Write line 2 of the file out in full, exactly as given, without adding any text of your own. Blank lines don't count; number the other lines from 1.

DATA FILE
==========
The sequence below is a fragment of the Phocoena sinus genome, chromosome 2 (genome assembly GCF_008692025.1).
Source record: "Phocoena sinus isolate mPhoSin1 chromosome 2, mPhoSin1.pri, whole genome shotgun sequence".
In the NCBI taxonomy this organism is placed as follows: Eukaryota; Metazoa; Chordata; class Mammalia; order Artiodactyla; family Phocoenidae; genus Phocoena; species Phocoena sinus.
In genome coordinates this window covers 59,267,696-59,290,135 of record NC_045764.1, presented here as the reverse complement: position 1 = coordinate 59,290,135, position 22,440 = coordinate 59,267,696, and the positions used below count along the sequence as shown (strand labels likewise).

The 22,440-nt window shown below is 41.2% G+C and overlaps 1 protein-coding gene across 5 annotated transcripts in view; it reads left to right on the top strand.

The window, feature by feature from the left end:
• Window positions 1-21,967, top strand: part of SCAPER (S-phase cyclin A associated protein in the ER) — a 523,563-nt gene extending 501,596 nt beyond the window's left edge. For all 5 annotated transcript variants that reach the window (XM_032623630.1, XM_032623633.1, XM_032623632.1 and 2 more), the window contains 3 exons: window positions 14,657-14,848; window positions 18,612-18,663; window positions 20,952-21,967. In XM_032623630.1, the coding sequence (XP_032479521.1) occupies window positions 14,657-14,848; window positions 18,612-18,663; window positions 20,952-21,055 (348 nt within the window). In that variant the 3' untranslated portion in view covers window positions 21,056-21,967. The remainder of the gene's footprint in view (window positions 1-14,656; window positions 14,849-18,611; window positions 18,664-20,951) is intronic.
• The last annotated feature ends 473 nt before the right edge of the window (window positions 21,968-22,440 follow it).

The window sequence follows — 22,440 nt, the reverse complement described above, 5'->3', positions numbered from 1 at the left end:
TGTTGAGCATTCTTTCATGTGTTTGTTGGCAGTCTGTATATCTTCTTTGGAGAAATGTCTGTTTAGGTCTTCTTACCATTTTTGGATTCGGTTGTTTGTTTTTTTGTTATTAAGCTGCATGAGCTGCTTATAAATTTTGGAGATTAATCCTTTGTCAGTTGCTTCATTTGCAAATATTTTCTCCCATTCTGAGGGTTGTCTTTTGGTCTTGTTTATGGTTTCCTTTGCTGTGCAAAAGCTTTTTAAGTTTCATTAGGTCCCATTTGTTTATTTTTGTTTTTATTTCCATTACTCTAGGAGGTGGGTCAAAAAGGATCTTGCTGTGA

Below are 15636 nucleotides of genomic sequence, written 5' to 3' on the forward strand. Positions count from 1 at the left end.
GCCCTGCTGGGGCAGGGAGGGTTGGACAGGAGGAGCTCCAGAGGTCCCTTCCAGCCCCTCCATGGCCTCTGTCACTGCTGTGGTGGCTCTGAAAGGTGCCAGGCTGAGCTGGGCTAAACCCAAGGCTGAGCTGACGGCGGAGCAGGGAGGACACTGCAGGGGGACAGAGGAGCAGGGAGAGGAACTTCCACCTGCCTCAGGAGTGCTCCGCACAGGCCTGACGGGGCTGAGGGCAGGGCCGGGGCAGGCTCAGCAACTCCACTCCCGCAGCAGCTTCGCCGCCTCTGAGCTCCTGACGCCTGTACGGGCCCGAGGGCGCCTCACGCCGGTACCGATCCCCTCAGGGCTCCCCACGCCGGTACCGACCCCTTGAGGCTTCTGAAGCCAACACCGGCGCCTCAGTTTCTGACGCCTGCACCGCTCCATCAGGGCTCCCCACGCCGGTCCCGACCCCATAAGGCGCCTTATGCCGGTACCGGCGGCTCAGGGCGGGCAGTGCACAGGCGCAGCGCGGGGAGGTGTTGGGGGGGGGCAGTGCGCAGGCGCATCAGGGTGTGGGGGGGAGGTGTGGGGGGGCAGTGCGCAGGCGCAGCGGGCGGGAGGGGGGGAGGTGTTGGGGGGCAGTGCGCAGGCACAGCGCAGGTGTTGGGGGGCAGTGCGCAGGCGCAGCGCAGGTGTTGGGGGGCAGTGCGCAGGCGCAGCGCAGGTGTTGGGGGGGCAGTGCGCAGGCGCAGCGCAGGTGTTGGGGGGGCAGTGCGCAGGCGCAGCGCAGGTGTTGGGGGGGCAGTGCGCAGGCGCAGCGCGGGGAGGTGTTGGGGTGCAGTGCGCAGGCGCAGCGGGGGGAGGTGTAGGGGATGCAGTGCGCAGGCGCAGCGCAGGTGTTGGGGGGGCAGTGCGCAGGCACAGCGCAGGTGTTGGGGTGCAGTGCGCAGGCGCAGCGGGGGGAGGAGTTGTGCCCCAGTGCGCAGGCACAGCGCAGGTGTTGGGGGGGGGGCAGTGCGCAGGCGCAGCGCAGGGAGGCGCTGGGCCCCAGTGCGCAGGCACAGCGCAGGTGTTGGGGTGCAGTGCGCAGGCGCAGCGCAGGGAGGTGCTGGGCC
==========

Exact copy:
Source record: "Phocoena sinus isolate mPhoSin1 chromosome 2, mPhoSin1.pri, whole genome shotgun sequence".